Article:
Warning: once you experience the charming seaside village and white sands of Hyams Beach, you may never want to leave.
Beautiful beaches are often described as having soft white sand and turquoise waters, but in the case of Hyams Beach on New South Wales’ south coast, it’s been verified. The Guinness Book of Records has decreed that Hyams’ sand is the whitest in the world. Jervis Bay, where Hyams Beach is situated, is 180 kilometres south of Sydney, or a pleasant two-and-a-half-hour drive. It could take longer, though – the quaint small towns along the way encourage frequent stops.
Once the picturesque village has been reached, there’s a plethora of beach shacks, weatherboard cottages and newer, slicker accommodations to choose from, all within a stone’s throw of that white, white sand. And the closer to the beach the better, since it’s one of the best spots for whale-watching in the country as well as the ideal destination for scuba diving, snorkelling, stand-up paddleboarding, windsurfing and kayaking. More idle holidaymakers will find scenic beach strolls, bush rambles, bird-spotting and good old-fashioned lying on the beach more suited to their speed. And everyone can appreciate the burgeoning Jervis Bay food scene, as well as the boutiques, galleries, markets and museums in the area.
Where to stay
Hyams Beach Bed and Breakfast
Hyams Beach Bed and Breakfast is right in the heart of the village and the epitome of relaxed beachside accommodation: blue and white weatherboard, airy interiors, crisp white linens and soothing pastel hues. There are two suites on offer: the Terrace Suite opens onto a lawn with ocean views while the Courtyard Suite affords guests a private sun-drenched outdoor space. There’s also the Garden Room, a smaller option with a lawn and outdoor seating.
The two suites are generously proportioned, with a living/dining area, separate bedroom and a large kitchen that’s perfect for self-catering holidays. Of course, you don’t have to cook. Across the road is local institution Hyams Beach Store and Café, where guests from the B&B are served breakfast and top-notch coffee each morning. Wander in after a sleep-in followed by a morning dip – the friendly staff will serve breakfast until 11am.
Where to eat
Hyams Beach Store and Café
The Hyams Beach Store and Café does double duty, supplying locals and visitors with breakfast and lunch as well as take-home gourmet foods, general groceries, newspapers and wine. The brekkie menu is a mix of the classics (bacon and egg sandwich with tomato chilli jam) with some modern fare thrown in (try the cardamom-infused couscous with poached fruit, nuts and honey).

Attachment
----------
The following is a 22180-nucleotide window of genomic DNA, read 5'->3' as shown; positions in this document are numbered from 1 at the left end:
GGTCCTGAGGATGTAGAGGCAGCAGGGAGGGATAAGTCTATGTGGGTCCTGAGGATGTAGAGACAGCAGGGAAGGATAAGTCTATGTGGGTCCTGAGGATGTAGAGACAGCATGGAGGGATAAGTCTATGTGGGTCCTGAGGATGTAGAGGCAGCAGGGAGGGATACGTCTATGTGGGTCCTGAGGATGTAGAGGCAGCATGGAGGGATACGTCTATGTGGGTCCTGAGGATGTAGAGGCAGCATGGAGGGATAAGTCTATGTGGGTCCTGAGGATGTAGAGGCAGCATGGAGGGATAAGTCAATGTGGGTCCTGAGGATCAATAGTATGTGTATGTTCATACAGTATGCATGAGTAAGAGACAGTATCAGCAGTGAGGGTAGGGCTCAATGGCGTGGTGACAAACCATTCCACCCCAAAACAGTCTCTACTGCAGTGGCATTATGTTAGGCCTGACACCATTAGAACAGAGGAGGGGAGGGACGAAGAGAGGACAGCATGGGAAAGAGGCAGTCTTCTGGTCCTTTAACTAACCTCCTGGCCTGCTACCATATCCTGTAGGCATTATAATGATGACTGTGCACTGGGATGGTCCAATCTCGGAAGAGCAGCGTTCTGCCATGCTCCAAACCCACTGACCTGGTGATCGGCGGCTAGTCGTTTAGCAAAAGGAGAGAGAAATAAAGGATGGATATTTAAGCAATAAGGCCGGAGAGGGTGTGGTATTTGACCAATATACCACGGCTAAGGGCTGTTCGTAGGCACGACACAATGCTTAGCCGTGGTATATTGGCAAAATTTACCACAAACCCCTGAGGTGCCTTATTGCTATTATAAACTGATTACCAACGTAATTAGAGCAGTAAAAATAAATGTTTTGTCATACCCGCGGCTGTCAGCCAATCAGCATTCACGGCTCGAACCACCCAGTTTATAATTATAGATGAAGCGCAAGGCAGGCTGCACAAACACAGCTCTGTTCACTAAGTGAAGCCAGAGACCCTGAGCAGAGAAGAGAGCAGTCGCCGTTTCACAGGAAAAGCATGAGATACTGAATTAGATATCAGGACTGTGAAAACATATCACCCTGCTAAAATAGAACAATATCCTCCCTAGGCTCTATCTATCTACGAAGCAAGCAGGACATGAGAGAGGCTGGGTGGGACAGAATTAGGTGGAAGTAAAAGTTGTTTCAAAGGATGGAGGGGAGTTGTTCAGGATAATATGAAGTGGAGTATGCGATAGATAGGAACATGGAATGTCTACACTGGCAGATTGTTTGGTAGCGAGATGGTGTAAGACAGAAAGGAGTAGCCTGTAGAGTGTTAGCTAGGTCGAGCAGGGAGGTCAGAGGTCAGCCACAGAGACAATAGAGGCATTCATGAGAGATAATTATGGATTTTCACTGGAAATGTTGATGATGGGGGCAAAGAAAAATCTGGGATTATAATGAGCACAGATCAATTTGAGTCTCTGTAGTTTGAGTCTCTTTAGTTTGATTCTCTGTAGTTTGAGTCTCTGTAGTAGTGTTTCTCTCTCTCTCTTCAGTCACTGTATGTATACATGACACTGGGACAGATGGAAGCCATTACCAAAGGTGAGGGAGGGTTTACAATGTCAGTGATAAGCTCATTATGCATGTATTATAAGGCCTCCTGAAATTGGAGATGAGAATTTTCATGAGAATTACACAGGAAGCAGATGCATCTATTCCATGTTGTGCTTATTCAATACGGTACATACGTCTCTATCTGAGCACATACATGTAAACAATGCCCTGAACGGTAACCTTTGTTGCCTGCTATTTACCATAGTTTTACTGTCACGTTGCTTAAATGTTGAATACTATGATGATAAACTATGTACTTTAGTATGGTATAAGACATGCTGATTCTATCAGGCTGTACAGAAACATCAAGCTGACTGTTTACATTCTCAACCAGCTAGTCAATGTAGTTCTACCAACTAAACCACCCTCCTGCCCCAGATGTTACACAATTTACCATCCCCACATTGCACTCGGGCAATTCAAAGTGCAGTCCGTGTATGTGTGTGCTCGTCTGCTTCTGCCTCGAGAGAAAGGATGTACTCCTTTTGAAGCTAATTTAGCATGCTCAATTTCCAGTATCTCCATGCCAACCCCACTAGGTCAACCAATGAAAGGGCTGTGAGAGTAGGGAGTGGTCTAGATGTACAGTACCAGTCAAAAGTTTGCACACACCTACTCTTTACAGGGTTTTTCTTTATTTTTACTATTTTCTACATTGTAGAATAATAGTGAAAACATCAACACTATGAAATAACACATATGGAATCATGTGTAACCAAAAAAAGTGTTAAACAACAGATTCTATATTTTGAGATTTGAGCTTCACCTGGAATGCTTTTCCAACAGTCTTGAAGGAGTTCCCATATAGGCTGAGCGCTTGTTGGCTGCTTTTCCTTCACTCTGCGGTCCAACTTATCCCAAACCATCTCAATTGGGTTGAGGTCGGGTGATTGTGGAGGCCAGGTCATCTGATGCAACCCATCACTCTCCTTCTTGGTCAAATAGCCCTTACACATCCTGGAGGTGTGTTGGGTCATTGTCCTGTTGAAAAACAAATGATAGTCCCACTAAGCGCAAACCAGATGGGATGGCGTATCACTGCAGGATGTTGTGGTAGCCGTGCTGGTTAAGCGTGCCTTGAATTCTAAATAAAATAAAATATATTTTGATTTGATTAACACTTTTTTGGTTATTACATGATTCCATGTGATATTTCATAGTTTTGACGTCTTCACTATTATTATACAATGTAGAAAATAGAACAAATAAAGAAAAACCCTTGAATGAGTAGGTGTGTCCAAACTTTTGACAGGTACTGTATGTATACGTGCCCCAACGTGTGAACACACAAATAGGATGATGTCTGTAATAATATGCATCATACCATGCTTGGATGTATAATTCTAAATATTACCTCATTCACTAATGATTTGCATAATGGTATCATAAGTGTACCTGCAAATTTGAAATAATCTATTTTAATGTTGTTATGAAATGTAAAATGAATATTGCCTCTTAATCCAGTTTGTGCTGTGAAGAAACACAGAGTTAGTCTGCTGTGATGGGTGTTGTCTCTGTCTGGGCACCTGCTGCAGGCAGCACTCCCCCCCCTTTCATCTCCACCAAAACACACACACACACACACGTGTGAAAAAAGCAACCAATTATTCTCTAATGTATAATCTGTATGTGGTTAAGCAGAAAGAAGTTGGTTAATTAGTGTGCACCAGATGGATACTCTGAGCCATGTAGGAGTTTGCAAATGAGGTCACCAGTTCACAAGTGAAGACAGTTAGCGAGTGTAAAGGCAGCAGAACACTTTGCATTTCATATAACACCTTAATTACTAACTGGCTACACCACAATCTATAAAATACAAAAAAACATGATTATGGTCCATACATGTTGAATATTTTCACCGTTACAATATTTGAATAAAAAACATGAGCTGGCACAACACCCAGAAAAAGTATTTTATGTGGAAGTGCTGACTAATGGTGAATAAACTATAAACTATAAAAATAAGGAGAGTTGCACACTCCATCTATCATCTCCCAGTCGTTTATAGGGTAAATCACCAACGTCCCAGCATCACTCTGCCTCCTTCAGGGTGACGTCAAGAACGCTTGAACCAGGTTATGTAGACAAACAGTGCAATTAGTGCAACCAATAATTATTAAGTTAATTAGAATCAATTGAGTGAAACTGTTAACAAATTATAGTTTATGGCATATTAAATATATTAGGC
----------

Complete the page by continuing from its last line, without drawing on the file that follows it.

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Huskisson, a 10-minute drive from Hyams Beach, is where you can find Thai bar and restaurant Wildginger. Flathead, crayfish, snapper, blackfish and oysters all make an appearance.; there are also inventive dishes such as Japanese crumbed pork loin with rice noodles and black vinegar caramel; and for dessert, don’t go past the steamed banana pudding with caramel sauce and coconut ice-cream.
Things to do
Jervis Bay National Park
Hyams Beach forms part of the Jervis Bay National Park, which goes some way to explaining its untouched beauty. The rest of the park is made up of forests, wetlands, and creeks crisscrossed with walking tracks. Walk, swim, kayak, fish, surf, have a picnic and keep your eyes peeled for dolphins.
Point Perpendicular Light
Point Perpendicular Light is a lighthouse perched on the tip of Point Perpendicular. The historic lighthouse was built in 1898 and its first light source, a kerosene lamp, was lit in 1899. Today, there’s an automated light doing the work, leaving the lighthouse as a gorgeous remnant of the past. It’s only possible to access the lighthouse one weekend a year, but the view of the sunset from the grounds alone is worth the trip.
The historic Huskisson Pictures building was designed to be a community hall when it was founded by a local ship-building family in 1913. It’s been Jervis Bay’s cinema since the early 1950s and now shows new releases and classic films and ticket prices are half what you pay at the megaplex.
This piece was originally published in 2016 and has been updated.